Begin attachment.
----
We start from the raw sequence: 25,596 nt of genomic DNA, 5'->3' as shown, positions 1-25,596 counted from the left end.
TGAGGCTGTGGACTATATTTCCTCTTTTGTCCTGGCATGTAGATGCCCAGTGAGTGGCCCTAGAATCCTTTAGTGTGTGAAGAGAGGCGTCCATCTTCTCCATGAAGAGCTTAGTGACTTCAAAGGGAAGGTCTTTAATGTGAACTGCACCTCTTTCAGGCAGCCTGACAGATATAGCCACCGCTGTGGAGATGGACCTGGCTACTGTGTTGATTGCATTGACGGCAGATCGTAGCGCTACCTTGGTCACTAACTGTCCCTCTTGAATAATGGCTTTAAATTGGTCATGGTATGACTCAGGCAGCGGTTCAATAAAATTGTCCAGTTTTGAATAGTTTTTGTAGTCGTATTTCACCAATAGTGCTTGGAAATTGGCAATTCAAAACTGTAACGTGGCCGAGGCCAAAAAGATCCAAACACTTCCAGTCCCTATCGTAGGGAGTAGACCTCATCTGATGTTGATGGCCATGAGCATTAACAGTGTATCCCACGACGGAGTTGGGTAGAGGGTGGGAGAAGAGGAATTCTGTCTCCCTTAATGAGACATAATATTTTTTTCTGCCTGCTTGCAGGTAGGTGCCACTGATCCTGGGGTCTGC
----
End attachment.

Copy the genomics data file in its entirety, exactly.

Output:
We start from the raw sequence: 25,596 nt of genomic DNA, 5'->3' as shown, positions 1-25,596 counted from the left end.
TGAGGCTGTGGACTATATTTCCTCTTTTGTCCTGGCATGTAGATGCCCAGTGAGTGGCCCTAGAATCCTTTAGTGTGTGAAGAGAGGCGTCCATCTTCTCCATGAAGAGCTTAGTGACTTCAAAGGGAAGGTCTTTAATGTGAACTGCACCTCTTTCAGGCAGCCTGACAGATATAGCCACCGCTGTGGAGATGGACCTGGCTACTGTGTTGATTGCATTGACGGCAGATCGTAGCGCTACCTTGGTCACTAACTGTCCCTCTTGAATAATGGCTTTAAATTGGTCATGGTATGACTCAGGCAGCGGTTCAATAAAATTGTCCAGTTTTGAATAGTTTTTGTAGTCGTATTTCACCAATAGTGCTTGGAAATTGGCAATTCAAAACTGTAACGTGGCCGAGGCCAAAAAGATCCAAACACTTCCAGTCCCTATCGTAGGGAGTAGACCTCATCTGATGTTGATGGCCATGAGCATTAACAGTGTATCCCACGACGGAGTTGGGTAGAGGGTGGGAGAAGAGGAATTCTGTCTCCCTTAATGAGACATAATATTTTTTTCTGCCTGCTTGCAGGTAGGTGCCACTGATCCTGGGGTCTGC